PSS chief appears in court, asks to dismiss traffic case


Education Commissioner Dr. Rita A. Sablan appeared in Superior Court yesterday to ask for the dismissal of a traffic case that charges her with misuse of a government vehicle.

Associate Judge Joseph N. Camacho later set an evidentiary hearing for Aug. 27, 2015, to clarify issues related to vehicles that are owned or leased by the CNMI government.

Sablan appeared with her counsel, Brien Sers Nicholas. Assistant attorney general Emily Cohen argued for the government’s opposition to the motion to dismiss.

Camacho raised five questions for the evidentiary hearing: What are the differences between a leased vehicle and a rented vehicle? What are the procedures to remove factory tint or windows? What are the procedures to issue a vehicle a government license plate? What are the procedures to place marking on a government vehicle? What are the markings that must be on a government vehicle?

Camacho also asked the parties to provide any other information that will be helpful to the court in deciding on Sablan’s motion to dismiss.

He also instructed Nicholas to summon someone from Joeten Motors, Procurement and Supply, Procurement and Supply at the Public School System, Department of Public Safety’s Bureau of Motor Vehicle, and anyone else who can give answers to five questions he raised.

Camacho said the Office of the Attorney General may also summon anyone who can provide answers to the issues.

In an interview after the hearing, Nicholas said he hopes the court will agree with their position.

He said much work needs to be done with the law so it is drafted in such a way that’s not too confusing and too vague.

Nicholas said if there are some problems with the law, the lawmakers are the ones who can fix it.

On Jan. 15, 2015, police Sgt. Anthony Macaranas cited Sablan with three counts of violating the government vehicle provisions of the Commonwealth Code.

The government is charging Sablan with operating a government vehicle that had tinting materials on its window, operating a government or government-leased vehicle that is not marked on both front doors, and with driving a government vehicle that does not bear government license plates.

At the hearing, Nicholas argued that the traffic statute that allegedly had been violated in this case is “unconstitutionally vague.”

He asserted that prosecution will have a difficult time in proving that the car that Sablan was using is a government vehicle. Nicholas said the car belongs to Joeten Motors and not to the CNMI government.

“A leased vehicle is not a government vehicle,” he pointed out.

Nicholas said the vehicle, a 2011 Honda Accord, was and continues to be registered with Joeten Motor as the named owner, not PSS.

In Sablan’s memorandum, Nicholas said the statute discussed attempts to overreach in claiming full ownership of the vehicle even though it is a leased vehicle.

Simply put, Nicholas said, the definition of what constitutes a “government vehicle” is vague at best, given that the government cannot treat a vehicle that it does not own.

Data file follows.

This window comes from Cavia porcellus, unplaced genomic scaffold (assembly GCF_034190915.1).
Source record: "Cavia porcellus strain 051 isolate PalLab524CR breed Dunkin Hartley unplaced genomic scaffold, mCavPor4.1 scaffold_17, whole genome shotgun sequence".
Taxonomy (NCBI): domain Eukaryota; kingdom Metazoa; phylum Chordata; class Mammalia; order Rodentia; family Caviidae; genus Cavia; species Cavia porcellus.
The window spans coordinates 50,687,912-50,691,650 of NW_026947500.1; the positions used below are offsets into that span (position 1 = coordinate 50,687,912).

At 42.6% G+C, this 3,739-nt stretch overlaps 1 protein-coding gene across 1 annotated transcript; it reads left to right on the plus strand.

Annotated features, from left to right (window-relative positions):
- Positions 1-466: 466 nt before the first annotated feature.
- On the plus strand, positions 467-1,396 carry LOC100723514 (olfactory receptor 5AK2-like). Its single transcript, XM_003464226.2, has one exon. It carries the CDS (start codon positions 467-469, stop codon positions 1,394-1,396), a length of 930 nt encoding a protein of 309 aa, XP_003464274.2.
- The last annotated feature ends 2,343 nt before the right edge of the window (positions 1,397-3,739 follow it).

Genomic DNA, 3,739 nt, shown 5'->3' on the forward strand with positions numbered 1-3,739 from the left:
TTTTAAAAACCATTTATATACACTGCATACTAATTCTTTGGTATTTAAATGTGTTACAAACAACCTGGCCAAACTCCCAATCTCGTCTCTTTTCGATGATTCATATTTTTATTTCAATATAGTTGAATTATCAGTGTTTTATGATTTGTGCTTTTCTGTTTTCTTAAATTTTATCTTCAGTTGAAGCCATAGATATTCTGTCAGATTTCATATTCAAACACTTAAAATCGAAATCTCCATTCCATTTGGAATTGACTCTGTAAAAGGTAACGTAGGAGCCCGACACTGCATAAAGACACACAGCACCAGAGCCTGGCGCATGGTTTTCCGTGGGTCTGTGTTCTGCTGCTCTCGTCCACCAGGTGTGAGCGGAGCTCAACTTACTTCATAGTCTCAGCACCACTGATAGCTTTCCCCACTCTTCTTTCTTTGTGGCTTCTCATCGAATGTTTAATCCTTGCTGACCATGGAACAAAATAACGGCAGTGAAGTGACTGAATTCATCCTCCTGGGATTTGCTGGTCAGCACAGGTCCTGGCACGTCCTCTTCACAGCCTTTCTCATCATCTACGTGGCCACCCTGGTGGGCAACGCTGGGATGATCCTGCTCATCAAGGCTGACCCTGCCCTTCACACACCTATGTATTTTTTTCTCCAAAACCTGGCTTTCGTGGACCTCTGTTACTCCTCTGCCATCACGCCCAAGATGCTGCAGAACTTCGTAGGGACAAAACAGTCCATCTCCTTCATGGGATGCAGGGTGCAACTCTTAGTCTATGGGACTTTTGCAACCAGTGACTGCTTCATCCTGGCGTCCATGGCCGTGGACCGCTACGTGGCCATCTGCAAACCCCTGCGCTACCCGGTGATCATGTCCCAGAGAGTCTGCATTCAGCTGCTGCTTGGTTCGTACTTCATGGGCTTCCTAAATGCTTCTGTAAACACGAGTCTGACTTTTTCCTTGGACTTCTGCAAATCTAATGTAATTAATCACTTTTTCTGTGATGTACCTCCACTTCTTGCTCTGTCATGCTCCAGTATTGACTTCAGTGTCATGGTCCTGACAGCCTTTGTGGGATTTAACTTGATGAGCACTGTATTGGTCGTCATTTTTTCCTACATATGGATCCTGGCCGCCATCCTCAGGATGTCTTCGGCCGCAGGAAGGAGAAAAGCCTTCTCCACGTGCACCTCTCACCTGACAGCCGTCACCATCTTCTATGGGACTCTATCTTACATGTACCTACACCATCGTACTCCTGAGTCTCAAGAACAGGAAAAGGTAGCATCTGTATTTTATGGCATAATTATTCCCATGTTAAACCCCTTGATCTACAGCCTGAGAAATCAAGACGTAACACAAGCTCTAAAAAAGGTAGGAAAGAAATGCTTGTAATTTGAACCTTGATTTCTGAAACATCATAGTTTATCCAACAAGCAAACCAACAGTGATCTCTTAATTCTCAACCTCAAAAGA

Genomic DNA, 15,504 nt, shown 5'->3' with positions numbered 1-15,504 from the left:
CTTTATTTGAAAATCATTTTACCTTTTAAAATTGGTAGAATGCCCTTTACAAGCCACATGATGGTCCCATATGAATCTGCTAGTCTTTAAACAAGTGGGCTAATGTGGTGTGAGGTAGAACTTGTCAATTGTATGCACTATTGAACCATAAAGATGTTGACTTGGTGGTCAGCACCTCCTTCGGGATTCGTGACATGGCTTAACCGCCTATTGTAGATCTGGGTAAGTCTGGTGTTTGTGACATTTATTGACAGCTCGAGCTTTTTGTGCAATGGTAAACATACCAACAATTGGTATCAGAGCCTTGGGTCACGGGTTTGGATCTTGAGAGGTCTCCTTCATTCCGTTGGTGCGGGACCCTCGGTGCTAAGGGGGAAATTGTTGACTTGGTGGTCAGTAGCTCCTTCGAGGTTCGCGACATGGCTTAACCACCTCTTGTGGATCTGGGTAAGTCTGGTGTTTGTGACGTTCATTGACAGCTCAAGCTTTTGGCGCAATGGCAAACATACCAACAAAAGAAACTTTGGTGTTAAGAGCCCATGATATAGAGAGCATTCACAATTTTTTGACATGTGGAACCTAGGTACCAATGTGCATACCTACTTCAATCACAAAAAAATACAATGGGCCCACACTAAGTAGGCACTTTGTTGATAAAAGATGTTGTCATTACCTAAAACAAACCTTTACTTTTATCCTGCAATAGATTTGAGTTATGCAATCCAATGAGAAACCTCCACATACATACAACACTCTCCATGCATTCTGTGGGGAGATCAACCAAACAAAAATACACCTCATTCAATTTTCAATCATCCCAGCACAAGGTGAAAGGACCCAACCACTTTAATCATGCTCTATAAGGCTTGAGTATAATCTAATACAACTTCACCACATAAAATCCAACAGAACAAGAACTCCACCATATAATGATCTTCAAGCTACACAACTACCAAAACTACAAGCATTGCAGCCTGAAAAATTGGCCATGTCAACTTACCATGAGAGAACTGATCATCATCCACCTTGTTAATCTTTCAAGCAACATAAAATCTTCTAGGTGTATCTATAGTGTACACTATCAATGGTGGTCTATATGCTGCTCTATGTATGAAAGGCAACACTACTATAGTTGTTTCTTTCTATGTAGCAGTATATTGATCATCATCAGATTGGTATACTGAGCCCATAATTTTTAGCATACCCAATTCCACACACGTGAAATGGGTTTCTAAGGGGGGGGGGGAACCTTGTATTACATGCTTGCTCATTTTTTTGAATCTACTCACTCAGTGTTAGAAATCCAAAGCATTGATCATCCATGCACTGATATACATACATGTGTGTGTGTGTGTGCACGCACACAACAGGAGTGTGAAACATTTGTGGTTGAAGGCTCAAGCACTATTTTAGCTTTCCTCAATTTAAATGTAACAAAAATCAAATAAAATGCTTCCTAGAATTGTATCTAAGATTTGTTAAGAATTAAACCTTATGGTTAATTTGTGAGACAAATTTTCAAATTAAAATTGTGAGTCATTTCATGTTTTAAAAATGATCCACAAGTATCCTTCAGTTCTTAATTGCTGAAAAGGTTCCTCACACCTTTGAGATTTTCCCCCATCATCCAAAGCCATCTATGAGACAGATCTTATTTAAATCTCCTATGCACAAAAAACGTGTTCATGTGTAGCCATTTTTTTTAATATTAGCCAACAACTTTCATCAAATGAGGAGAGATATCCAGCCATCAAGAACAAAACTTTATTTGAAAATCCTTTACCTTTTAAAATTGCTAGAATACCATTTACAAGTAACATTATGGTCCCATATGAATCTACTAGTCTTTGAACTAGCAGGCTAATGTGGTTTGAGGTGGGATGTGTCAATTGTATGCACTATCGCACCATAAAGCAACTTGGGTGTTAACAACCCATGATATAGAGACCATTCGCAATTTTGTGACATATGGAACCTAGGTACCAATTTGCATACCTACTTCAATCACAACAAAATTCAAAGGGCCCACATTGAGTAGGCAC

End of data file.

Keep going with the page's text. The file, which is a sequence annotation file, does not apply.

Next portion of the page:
Nicholas said the traffic law must be declared vague and unconstitutional.

In the government’s opposition, assistant attorney general Emily Cohen argued that the law is not unconstitutionally vague, the motion is not appropriate to determine whether the car is a government vehicle, and the evidence shows the car was a government vehicle.

At the hearing, Cohen said the motion is a premature motion for judgment of acquittal and that the government should be allowed to put evidence during the trial.

Cohen asserted that no matter what the lease agreement says, a person cannot circumvent the law and that the contract does not relieve a person from complying with the law.

In this case, the prosecutor said, Sablan was operating the vehicle with no markings.

In her memorandum, Cohen said Sablan claims that all of 1CMC Subsection 7406 is unconstitutionally vague because the definition of what is a government vehicle is vague.

Cohen said under the statute, a government vehicle is defined as “vehicle owned or leased by the Commonwealth government or any of its branches or political subdivisions, including autonomous agencies, government corporations, boards, and commissions.”

Cohen said the definition of a government vehicle is plain and clear on its face.

She asserted that any ambiguities can be resolved by a closer look at the Commonwealth Code.

Cohen said the lease for this vehicle began Jan. 1, 2014, and Sablan was stopped on Jan. 15, 2015, so the government is legally the owner of the car.

“There is no ambiguity; a government vehicle is one that is owned or leased. Therefore, the statute is not vague,” she pointed out.

Cohen said Sablan had been pulled over prior to being cited and was given a warning by Sgt. Macaranas.

Cohen said if Sablan believes the statute did not apply to this car, she should have sought a legal opinion from the Office of the Attorney General at that point, like other government agencies have.

“The statute makes it abundantly clear what is prohibited. Therefore, it is not overbroad,” she said.

The prosecutor said the government is asserting their right to a trial before the court determines whether there is sufficient evidence to support a finding that the car was a government vehicle.

At the trial, Cohen said, the government expects to call witnesses and present evidence to prove the car was a government vehicle.

Ferdie De La Torre | Reporter
Ferdie Ponce de la Torre is a senior reporter of Saipan Tribune. He has a bachelor’s degree in journalism and has covered all news beats in the CNMI. He is a recipient of the CNMI Supreme Court Justice Award. Contact him at

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